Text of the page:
Jamaica has far more to offer than gorgeous beaches, Bob Marley, and fancy resorts. Outside of being a popular vacation destination, Jamaica is also a beautiful island with a rich history and cultures that trace back hundreds of years.
There’s a particular pulse to the island from its varied musical heritage to its creole food to its outdoor activities that rival those found in Costa Rica. In short, it’s not just a place you want to stop by on a cruise -- it’s a country where you can life, and live fully.
For students, Jamaica has a lot of internship opportunities to offer. You can volunteer in a healthcare facility, intern in the journalism field, or work for a community development organization.
So what are you waiting for? Explore internships in Jamaica and discover this amazing island.
There are many different internship opportunities in Jamaica spanning from culinary arts to psychology. Overall, though, the majority of internships are in a few different fields.
Some internships are more general, while others are major-specific (like marketing, for example).
Whether you are an undergraduate student or in medical school, Jamaica has many healthcare opportunities. Some are specialized—for example, for nursing, dental, or midwife students.
There are quite a few internship programs dedicated specifically to journalism majors.
Kingston, as both the capital city of and the largest city in Jamaica, is a popular destination for internships in this country. It is the business capital of Jamaica as well and is home to a thriving nightlife, the largest botanical gardens in the Caribbean, and numerous restaurants, museums, and other cultural institutions.
Mandeville is located west of Kingston and is the capital of the parish of Manchester. Located in a sea of green mountains, flora, and fauna, Mandeville is very colonial in its architecture and has a very English feel to it.
Montego Bay is found right on the coast and feels like more of a resort destination than anything. What better place to intern abroad than a city where you can hit Doctor’s Cave, one of the most beautiful beaches in Jamaica? But there’s far more to do than just sunbathe at the beach: Montego Bay also has a lot of activities and diversions for adventure-seekers and outdoor enthusiasts.
Other internship programs are in the parishes of St. Catherine and St. Elizabeth especially. St. Catherine has more active industries than other parishes—particularly manufacturing and agriculture. St. Elizabeth, meanwhile, is one of the most multicultural areas of Jamaica.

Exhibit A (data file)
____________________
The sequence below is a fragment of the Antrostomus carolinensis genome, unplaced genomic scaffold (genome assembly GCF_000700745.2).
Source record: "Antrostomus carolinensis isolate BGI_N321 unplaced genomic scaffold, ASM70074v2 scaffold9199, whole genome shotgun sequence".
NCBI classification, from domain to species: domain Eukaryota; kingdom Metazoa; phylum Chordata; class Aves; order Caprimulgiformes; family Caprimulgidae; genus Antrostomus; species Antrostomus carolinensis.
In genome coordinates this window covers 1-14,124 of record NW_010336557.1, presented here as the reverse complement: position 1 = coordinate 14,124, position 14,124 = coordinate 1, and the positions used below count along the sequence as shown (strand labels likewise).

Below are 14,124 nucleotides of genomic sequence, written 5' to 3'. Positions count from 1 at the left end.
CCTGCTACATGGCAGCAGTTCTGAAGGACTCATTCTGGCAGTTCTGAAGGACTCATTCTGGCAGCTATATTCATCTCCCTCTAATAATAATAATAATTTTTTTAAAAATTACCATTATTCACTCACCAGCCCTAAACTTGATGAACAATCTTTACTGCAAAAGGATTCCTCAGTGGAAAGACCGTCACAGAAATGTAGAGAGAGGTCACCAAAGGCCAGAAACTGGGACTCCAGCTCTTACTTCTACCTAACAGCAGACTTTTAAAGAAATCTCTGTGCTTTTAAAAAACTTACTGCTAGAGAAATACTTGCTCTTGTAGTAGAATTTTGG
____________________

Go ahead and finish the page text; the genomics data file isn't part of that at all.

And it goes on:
The majority of the internship programs offer home stays with host families as the main forms of accommodation. Home stays offer definite advantages in that you can live with a Jamaican family and really be immersed in the culture.
Other programs have student housing complexes and dorms or partner with local hotels and resorts for placements.
U.S. citizens can travel to and stay in Jamaica for up to 90 days without a visa. Most of the internship programs last anywhere from 1-8 weeks, so you most likely will not a visa for your program. You also need to have a passport that is valid for least six months from your entry.
In general, most of the internship programs in Jamaica cost $1,500 for one week and between $5,000-$6,000 (or a little bit more) if your program is longer (usually 5-8 weeks).
The U.S. Center for Disease Control and Prevention has issued travel health notices for the Zika virus. When preparing for your trip to Jamaica, definitely check out the latest news on this virus, review different prevention techniques, and take the proper, advised precautions.
The CDC also advises that you are up-to-date in routine vaccines and have the specific vaccines for Hepatitis A and typhoid.
Interns should make sure that their healthcare coverage extends into Jamaica. If it doesn't, you'll either get travel insurance through your program provider or have to sign up for it on your own through a company like WorldNomads.
Petty theft is the biggest safety concern to be aware of. To avoid this, make sure that you avoid wearing flashy jewelry or carrying around valuable objects unless absolutely necessary. Stick to well-lit roads and don't go out at night alone.
You should also make sure to only take licensed taxis; they have red plates with white letters and digits.